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Properties of Sulfuric acid

1.Physical
2.Chemical
1.Standard Reactions
3.Structural
Manufacturing Process
Industrial and Laboratory Usage
Environmental and Health Issues

Chemical Formula:
Appearance:
Texture:
Molar Mass:
Boiling Point:
Melting Point:
Density:
Heat Capacity:

H2SO4
Transparent [colourless]
Oily
98.078g/mol
315-338C
10.35C
1.84g/cc [25C]
1.414J/Kg

Acidity:
Acid Type:
Corrosiveness:
Reactivity:
Solubility:
Oxidizing Power:
Volatility:

-3 pH
Diprotic
Very High
High
Miscible
High
Low

Metal Sulfuric acid Metalsulfate Hydrogen


Metal Sulfuric acid
Hot concentrated

Metalsulfate

Sulfur
dioxide Water

Metal carbonate Sulfuric acid Metalsulfate Carbon dioxide water


X 2 CO3 x xH 2 SO4 X 2 SO4 x xCO2 xH 2O

Base Sulfuric Acid MetalSalt Water


2 X OH x xH 2 SO4 X 2 SO4 x 2 xH 2O
Ammonia Sulfuric acid Ammonium sulfate
2NH 3 H 2 SO4 NH 4 2 SO4

O
H

S
O

The Contact
S O SO
Process
(g)

S( s )
O2( g )

2( g )

Combustio
n
Chamber

Recycling of Unreacted Material

2( g )

SO2( g )
[Impurities]

Purifier
Electrostat
ic
Precipitato
r

SO2( g )
[98%]

Conversio
n
Chamber
T = 450C
P = 12atm
V2O5

SO3( g )

H 2 S 2O7( aq ) H 2O(l ) H 2 SO4( aq )

H2SO4

Hydratio
n of
Disulfuri
c Acid

H 2 S2O7( aq )

SO3( g )
Wet
Sulfuri
c Acid

H 2 SO4( aq )
Absorptio
n Towers

SO3( g ) H 2O( l ) H 2 SO4( l )

SO3( g ) H 2 SO4( aq ) H 2 S 2O7( aq )

The Contact Process


Step by step of contact process
1.Combustion of sulfur to sulfur dioxide
2. Oxidation of sulfur dioxide to sulfur trioxide
3. Reaction of sulfur trioxide and sulfuric acid
4.Hydration of disulfuric acid yielding sulfuric acid as product
Equations of contact process
1.S(s) + O2(g) SO2(g)
2.2SO2(g) + O2(g) 2SO3(g)
[Done via a vanadium oxide catalyst V O ]
3.(a) SO3(g) + H2O(l) H2SO4 (aq)
[WSAP]
(b) SO3(g) + H2SO4 (aq) H2S2O7 (aq) [DCDA]
4. H2S2O7 (aq) + H2O(l) 2H2SO4 (aq)
2

An electrochemical

[1]

cell capable of a
reverse reaction.
Sulfuric acid is used as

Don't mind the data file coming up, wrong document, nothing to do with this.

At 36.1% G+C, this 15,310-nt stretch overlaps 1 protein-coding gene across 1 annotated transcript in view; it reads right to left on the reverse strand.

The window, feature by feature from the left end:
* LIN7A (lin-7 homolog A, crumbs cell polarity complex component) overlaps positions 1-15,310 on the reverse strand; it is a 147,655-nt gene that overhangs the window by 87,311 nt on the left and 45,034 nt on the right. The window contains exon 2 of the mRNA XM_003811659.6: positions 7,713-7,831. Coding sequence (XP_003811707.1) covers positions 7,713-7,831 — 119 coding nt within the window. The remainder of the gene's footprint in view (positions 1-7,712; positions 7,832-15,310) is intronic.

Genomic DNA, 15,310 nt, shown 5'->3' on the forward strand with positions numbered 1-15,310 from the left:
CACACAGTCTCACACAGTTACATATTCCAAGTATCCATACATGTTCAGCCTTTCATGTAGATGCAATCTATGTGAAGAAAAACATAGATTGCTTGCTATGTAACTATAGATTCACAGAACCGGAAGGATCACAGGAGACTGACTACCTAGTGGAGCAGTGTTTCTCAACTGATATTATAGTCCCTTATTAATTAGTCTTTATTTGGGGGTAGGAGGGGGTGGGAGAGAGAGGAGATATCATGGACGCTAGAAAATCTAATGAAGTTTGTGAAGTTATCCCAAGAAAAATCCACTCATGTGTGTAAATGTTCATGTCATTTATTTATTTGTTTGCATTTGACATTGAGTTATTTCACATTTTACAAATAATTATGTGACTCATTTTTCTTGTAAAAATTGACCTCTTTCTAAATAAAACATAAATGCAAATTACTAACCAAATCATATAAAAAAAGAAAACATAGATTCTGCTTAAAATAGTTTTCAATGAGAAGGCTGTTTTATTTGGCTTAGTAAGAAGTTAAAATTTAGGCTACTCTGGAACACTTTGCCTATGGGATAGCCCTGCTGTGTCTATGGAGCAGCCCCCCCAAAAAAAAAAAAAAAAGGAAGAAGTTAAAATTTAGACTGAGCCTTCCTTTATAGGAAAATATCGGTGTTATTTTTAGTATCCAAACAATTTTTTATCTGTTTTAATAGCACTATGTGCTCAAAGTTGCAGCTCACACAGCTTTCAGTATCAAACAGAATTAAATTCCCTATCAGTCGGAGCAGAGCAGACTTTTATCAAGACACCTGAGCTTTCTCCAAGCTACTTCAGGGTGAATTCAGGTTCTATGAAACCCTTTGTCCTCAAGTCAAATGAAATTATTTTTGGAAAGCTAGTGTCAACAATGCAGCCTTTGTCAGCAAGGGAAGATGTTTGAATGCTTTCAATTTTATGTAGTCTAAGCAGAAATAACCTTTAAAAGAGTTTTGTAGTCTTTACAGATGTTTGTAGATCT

the electrolyte solution
Cathode reaction:
PbO2 (s) +4H+ (aq) + 2e Pb2+ +2H2O (l)

[2]

Anode reaction:

Pb (s) Pb2+ (aq) +2e[1} - http://upload.wikimedia.org/wikipedia/en/6/64/Leadacid_discharging.svg


[2] - http://upload.wikimedia.org/wikipedia/en/1/1c/Leadacid_charging.svg

English land-owner John Lawes discovered in

1842 a technique to produce a


superphosphate.
Supplies soil with the required nutrients for

healthy growth

Pickling is the treatment of metallic surfaces to

remove impurities, stains and rust via a solution.


The surface is dipped in a solution known as a
pickle liquor which is usually an acid.
Two most commonly used acids are sulfuric and
hydrochloric.
Due to the pickle liquors corrosive properties,
hydrogen embrittlement can occur.
Hydrogen from the acid reacts with the metal
surface causing cracks and thus an overall loss in
strength.

The drying capability of sulfuric acid enables it to char

organic molecules; as water is extracted.


This effect can be observed when concentrated sulfuric
acid is added to sucrose.
Since sucrose is a carbohydrate, when the water is
extracted we are left with elemental carbon
C11H22O12 (s) + 11H2SO4 (aq) 12C(s) + 11[H2SO4 . H2O]

[1]

[1] Slater B, The chemistry dimension

Due to sulfuric acids low

volatility it can be used in the


manufacture of other acids such
as HCl, HF, HNO3.
The general equation is shown
below.
2XyYx + xyH2SO4
[SO4]x

2xHyY + yX2

Where:
XyYx = Salt
X = Metal component
Y = Non metal component
x,y = valence of x and y respectively

This is not the case for the

preparation of some acids, as


the reactions will only proceed
at high temperatures [550600]o
The second equation is for salts

that have a high reaction rate.

XyYx +xyH2SO4 xHyY + yX

[H2SO4]x

Due to its dehydrating ability,

contact with the skin will result


in third degree burns.
Occurs because the reaction is

exothermic, as the amount of


water drawn from the skin
increases, the intensity also
increases
Sulfuric acid produced in the

earths atmosphere is
transferred to Earth most
commonly as precipitation
called acid rain.

Generally has a pH between

4.3 -5.0.
Caused mainly by industrial

emissions such as
combustion of fossil fuels
causing particular emissions
of SO2 and NOx
Decaying vegetation and

erupting volcanoes contribute


up to 20% of the emissions of
SO2 and NOx